Once a semester, the IRB committee is convened to review these applications. At these meetings, a majority of the members of the IRB must be present, including at least one member whose primary concerns are in non-scientific areas. To be approved, the proposal must receive the approval of a majority of those members present at the meeting.
Applications for full review are accepted on a rolling basis. Investigators must submit materials at least 2 weeks in advance of a scheduled meeting to allow time for adequate review of the materials by the committee.
Criteria used by the IRB when reviewing studies
IRB committee members consider many factors when reviewing research applications involving human subjects (regardless of review category). To receive approval, the following requirements must be met:
- Risks to subjects are minimized,
- Risks to subjects are reasonable in relation to anticipated benefits,
- Selection of the subjects is equitable,
- Informed consent will be sought and appropriately documented,
- When applicable, the research plan makes provisions for monitoring the data collected to ensure subjects’ safety,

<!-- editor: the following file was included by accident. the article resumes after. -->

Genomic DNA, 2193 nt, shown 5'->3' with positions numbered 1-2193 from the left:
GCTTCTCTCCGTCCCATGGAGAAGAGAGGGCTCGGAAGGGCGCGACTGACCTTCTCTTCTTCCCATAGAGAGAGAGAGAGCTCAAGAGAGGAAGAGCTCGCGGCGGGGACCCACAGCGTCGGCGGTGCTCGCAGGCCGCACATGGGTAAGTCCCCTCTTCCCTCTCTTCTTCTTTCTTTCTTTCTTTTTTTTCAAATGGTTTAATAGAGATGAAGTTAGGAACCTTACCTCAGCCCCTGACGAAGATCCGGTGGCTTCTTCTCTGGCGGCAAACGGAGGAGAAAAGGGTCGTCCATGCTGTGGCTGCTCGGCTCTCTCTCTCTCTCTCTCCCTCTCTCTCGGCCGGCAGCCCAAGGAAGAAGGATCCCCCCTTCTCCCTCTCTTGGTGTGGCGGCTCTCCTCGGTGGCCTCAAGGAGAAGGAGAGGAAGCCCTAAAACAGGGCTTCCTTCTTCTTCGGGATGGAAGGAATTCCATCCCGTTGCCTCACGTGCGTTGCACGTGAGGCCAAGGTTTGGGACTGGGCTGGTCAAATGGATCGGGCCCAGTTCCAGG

- When applicable, there are provisions to protect the privacy of subjects and to maintain the confidentiality of data,
- Appropriate additional safeguards are included when the subjects come from a vulnerable population (e.g., children, prisoners, pregnant women).
Communication by the IRB to the investigator
The principal investigator will receive email correspondence upon submission if their application is incomplete or additional information is required. After review by the IRB, the PI will subsequently receive an email informing them of the outcome. If the project has been approved, the PI will receive a study approval letter. If the project requires modification, a detailed explanation of necessary changes and instructions for resubmission will be provided to the PI. If the IRB decides to disapprove of a research activity, its reasons will be clearly communicated to the investigators, who will be given the opportunity to respond in person or in writing (note that research can only be disapproved after full committee review and not through expedited procedures). Investigators may check on the status of their application at any time on the IRBNet website.
Revisions/modifications to an approved protocol
If investigators wish to make changes to an approved project, they must submit a revision form to the IRB. This is required if there are changes to the:
- Consent form or recruitment materials,
- Study procedures,
- Number of enrollees,
- Key personnel.
Expedited procedures can be utilized for review of minor changes that are proposed within the period for which approval is authorized.
Reporting unanticipated problems
Investigators have the responsibility of reporting unanticipated problems promptly to the IRB. Unanticipated problem is defined as:
- Unexpected (in terms of nature, severity, or frequency) given a) the research procedures described in protocol-related documents, and b) the characteristics of the subject population being studied; and